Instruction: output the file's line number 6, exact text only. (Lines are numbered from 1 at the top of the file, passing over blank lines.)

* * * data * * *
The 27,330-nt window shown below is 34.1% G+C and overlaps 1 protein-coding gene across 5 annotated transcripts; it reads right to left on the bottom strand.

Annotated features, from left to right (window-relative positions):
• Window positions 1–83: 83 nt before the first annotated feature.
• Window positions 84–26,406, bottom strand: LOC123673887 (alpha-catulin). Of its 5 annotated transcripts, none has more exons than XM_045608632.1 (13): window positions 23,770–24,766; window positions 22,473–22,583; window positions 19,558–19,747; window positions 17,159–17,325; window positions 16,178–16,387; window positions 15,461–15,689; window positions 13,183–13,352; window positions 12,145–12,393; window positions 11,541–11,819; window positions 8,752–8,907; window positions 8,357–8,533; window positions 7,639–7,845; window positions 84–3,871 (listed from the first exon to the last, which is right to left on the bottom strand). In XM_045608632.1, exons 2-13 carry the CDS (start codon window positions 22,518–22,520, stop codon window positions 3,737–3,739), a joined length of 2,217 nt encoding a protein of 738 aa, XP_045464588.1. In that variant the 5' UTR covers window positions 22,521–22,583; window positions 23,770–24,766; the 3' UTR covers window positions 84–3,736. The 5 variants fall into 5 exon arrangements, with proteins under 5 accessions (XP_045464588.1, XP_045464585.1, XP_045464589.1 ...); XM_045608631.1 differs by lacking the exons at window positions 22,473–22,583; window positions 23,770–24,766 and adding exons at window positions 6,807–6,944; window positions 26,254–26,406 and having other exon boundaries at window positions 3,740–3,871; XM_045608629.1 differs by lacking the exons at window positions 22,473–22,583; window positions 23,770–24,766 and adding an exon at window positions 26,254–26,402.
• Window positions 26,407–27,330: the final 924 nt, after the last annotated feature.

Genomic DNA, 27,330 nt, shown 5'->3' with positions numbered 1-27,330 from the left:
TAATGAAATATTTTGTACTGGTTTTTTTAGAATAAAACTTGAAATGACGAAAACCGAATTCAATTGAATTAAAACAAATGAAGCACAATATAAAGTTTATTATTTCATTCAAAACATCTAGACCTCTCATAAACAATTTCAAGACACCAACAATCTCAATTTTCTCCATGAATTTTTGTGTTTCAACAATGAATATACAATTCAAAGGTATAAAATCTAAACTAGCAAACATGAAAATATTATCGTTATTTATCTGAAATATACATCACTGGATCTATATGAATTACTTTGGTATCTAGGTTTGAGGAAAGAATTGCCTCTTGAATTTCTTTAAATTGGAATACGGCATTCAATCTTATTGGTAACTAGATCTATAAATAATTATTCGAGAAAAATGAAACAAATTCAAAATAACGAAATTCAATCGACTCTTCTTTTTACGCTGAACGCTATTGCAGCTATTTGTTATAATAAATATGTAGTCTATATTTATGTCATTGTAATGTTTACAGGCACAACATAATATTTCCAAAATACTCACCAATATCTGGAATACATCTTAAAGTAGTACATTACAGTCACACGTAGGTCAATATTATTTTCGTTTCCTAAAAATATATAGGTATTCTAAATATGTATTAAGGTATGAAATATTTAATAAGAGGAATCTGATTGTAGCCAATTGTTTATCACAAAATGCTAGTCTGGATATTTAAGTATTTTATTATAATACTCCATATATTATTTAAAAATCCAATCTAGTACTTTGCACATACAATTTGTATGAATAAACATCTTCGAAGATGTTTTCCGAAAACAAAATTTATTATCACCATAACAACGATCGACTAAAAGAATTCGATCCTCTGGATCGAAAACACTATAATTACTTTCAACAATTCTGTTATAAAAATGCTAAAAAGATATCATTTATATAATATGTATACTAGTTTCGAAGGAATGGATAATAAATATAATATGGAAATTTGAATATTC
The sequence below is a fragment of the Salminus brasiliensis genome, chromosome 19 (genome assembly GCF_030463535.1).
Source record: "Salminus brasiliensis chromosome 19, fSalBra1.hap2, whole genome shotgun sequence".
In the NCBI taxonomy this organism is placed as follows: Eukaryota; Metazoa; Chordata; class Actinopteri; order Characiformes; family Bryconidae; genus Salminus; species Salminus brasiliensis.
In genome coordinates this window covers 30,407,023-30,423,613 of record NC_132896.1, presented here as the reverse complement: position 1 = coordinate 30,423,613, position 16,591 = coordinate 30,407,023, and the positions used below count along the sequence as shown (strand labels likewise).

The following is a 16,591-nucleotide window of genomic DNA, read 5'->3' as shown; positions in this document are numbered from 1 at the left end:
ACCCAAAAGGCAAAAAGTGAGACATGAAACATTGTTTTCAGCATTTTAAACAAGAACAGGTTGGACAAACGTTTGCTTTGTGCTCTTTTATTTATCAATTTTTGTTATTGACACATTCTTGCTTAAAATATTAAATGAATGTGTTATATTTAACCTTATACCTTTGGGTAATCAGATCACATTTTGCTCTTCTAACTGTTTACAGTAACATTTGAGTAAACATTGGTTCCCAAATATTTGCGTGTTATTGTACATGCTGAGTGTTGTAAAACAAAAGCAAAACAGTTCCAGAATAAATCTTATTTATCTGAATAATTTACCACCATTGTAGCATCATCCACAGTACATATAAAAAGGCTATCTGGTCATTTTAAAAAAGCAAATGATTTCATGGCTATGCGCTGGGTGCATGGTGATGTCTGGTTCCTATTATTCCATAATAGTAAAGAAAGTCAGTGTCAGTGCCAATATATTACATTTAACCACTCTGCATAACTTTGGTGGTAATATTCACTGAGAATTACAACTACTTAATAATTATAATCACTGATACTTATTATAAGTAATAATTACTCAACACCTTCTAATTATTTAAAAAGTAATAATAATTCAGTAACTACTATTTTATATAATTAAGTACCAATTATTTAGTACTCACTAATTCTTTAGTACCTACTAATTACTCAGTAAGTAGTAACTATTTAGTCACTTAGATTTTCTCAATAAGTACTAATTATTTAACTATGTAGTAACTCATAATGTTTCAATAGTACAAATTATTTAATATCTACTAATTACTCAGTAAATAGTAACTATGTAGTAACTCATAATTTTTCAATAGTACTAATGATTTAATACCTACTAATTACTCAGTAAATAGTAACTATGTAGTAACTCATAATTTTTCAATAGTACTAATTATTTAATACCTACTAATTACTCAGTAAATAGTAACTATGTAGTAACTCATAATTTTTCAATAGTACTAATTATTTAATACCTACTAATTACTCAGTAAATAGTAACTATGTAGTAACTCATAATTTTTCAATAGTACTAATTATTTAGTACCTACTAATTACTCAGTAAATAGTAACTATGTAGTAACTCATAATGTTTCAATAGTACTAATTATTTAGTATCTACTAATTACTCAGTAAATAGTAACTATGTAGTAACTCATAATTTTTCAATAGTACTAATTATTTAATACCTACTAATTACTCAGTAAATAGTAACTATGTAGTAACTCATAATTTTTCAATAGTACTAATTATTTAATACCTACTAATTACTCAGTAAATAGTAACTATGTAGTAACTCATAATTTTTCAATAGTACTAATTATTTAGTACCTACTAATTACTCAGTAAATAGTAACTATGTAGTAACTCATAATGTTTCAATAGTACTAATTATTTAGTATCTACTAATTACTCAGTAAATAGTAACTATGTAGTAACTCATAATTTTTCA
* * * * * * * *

Genomic DNA, 27,330 nt, shown 5'->3' with positions numbered 1-27,330 from the left: